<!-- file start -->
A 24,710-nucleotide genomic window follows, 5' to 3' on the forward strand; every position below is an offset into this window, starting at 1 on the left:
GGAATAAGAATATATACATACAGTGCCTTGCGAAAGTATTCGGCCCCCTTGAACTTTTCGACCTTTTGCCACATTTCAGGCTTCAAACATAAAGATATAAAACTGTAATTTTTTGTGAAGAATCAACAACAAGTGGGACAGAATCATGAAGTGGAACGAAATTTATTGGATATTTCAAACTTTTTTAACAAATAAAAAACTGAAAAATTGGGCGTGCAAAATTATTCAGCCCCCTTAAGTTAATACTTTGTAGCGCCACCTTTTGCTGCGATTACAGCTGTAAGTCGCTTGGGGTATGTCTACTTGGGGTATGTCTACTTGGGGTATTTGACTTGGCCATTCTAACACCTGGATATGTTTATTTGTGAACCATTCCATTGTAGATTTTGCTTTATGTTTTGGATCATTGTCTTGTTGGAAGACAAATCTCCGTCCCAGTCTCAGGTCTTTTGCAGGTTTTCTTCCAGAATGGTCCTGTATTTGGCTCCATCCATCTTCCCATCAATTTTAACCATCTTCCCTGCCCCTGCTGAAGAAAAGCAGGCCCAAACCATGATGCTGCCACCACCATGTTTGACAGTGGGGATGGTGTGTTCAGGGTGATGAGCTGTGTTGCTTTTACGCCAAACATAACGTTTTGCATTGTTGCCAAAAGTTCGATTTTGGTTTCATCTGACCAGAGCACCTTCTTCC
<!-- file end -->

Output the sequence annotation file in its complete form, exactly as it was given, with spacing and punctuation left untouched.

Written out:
A 24,710-nucleotide genomic window follows, 5' to 3' on the forward strand; every position below is an offset into this window, starting at 1 on the left:
GGAATAAGAATATATACATACAGTGCCTTGCGAAAGTATTCGGCCCCCTTGAACTTTTCGACCTTTTGCCACATTTCAGGCTTCAAACATAAAGATATAAAACTGTAATTTTTTGTGAAGAATCAACAACAAGTGGGACAGAATCATGAAGTGGAACGAAATTTATTGGATATTTCAAACTTTTTTAACAAATAAAAAACTGAAAAATTGGGCGTGCAAAATTATTCAGCCCCCTTAAGTTAATACTTTGTAGCGCCACCTTTTGCTGCGATTACAGCTGTAAGTCGCTTGGGGTATGTCTACTTGGGGTATGTCTACTTGGGGTATTTGACTTGGCCATTCTAACACCTGGATATGTTTATTTGTGAACCATTCCATTGTAGATTTTGCTTTATGTTTTGGATCATTGTCTTGTTGGAAGACAAATCTCCGTCCCAGTCTCAGGTCTTTTGCAGGTTTTCTTCCAGAATGGTCCTGTATTTGGCTCCATCCATCTTCCCATCAATTTTAACCATCTTCCCTGCCCCTGCTGAAGAAAAGCAGGCCCAAACCATGATGCTGCCACCACCATGTTTGACAGTGGGGATGGTGTGTTCAGGGTGATGAGCTGTGTTGCTTTTACGCCAAACATAACGTTTTGCATTGTTGCCAAAAGTTCGATTTTGGTTTCATCTGACCAGAGCACCTTCTTCC